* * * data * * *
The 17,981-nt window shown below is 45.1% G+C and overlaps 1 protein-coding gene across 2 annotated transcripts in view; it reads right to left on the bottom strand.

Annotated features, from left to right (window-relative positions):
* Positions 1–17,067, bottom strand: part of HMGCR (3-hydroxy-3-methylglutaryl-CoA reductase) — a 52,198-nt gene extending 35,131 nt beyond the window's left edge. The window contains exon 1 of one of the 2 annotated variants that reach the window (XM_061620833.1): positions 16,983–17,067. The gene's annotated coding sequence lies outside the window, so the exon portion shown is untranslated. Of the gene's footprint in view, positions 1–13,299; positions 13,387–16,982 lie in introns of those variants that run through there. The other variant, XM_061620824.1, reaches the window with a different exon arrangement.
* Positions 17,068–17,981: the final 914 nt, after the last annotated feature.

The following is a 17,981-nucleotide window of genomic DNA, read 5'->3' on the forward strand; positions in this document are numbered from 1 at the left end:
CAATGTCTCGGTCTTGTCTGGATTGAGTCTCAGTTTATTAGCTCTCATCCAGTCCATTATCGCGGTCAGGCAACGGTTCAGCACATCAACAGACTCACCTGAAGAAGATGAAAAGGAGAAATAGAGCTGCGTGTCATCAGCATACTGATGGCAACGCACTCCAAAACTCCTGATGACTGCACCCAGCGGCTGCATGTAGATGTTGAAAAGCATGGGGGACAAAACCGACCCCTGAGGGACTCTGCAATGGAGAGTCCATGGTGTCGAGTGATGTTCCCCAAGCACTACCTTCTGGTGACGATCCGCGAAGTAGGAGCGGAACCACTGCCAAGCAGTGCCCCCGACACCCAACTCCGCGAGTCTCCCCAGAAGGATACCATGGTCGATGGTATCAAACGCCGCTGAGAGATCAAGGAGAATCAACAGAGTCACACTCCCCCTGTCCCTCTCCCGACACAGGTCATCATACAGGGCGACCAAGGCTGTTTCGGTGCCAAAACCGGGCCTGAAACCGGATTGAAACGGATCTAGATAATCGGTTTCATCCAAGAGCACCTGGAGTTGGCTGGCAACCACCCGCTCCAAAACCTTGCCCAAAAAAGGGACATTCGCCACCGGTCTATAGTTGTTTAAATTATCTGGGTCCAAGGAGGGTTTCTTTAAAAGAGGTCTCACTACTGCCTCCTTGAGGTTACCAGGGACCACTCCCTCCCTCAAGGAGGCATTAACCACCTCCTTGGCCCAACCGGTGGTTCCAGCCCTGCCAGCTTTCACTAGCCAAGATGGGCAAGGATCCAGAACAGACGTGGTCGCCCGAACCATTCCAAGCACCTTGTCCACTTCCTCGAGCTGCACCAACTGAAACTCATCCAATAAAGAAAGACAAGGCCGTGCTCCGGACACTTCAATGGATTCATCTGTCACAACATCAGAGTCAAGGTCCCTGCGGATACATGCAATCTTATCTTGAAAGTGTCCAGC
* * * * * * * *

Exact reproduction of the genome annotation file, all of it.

The 17,981-nt window shown below is 45.1% G+C and overlaps 1 protein-coding gene across 2 annotated transcripts in view; it reads right to left on the bottom strand.

Annotated features, from left to right (window-relative positions):
* Positions 1–17,067, bottom strand: part of HMGCR (3-hydroxy-3-methylglutaryl-CoA reductase) — a 52,198-nt gene extending 35,131 nt beyond the window's left edge. The window contains exon 1 of one of the 2 annotated variants that reach the window (XM_061620833.1): positions 16,983–17,067. The gene's annotated coding sequence lies outside the window, so the exon portion shown is untranslated. Of the gene's footprint in view, positions 1–13,299; positions 13,387–16,982 lie in introns of those variants that run through there. The other variant, XM_061620824.1, reaches the window with a different exon arrangement.
* Positions 17,068–17,981: the final 914 nt, after the last annotated feature.

The following is a 17,981-nucleotide window of genomic DNA, read 5'->3' on the forward strand; positions in this document are numbered from 1 at the left end:
CAATGTCTCGGTCTTGTCTGGATTGAGTCTCAGTTTATTAGCTCTCATCCAGTCCATTATCGCGGTCAGGCAACGGTTCAGCACATCAACAGACTCACCTGAAGAAGATGAAAAGGAGAAATAGAGCTGCGTGTCATCAGCATACTGATGGCAACGCACTCCAAAACTCCTGATGACTGCACCCAGCGGCTGCATGTAGATGTTGAAAAGCATGGGGGACAAAACCGACCCCTGAGGGACTCTGCAATGGAGAGTCCATGGTGTCGAGTGATGTTCCCCAAGCACTACCTTCTGGTGACGATCCGCGAAGTAGGAGCGGAACCACTGCCAAGCAGTGCCCCCGACACCCAACTCCGCGAGTCTCCCCAGAAGGATACCATGGTCGATGGTATCAAACGCCGCTGAGAGATCAAGGAGAATCAACAGAGTCACACTCCCCCTGTCCCTCTCCCGACACAGGTCATCATACAGGGCGACCAAGGCTGTTTCGGTGCCAAAACCGGGCCTGAAACCGGATTGAAACGGATCTAGATAATCGGTTTCATCCAAGAGCACCTGGAGTTGGCTGGCAACCACCCGCTCCAAAACCTTGCCCAAAAAAGGGACATTCGCCACCGGTCTATAGTTGTTTAAATTATCTGGGTCCAAGGAGGGTTTCTTTAAAAGAGGTCTCACTACTGCCTCCTTGAGGTTACCAGGGACCACTCCCTCCCTCAAGGAGGCATTAACCACCTCCTTGGCCCAACCGGTGGTTCCAGCCCTGCCAGCTTTCACTAGCCAAGATGGGCAAGGATCCAGAACAGACGTGGTCGCCCGAACCATTCCAAGCACCTTGTCCACTTCCTCGAGCTGCACCAACTGAAACTCATCCAATAAAGAAAGACAAGGCCGTGCTCCGGACACTTCAATGGATTCATCTGTCACAACATCAGAGTCAAGGTCCCTGCGGATACATGCAATCTTATCTTGAAAGTGTCCAGC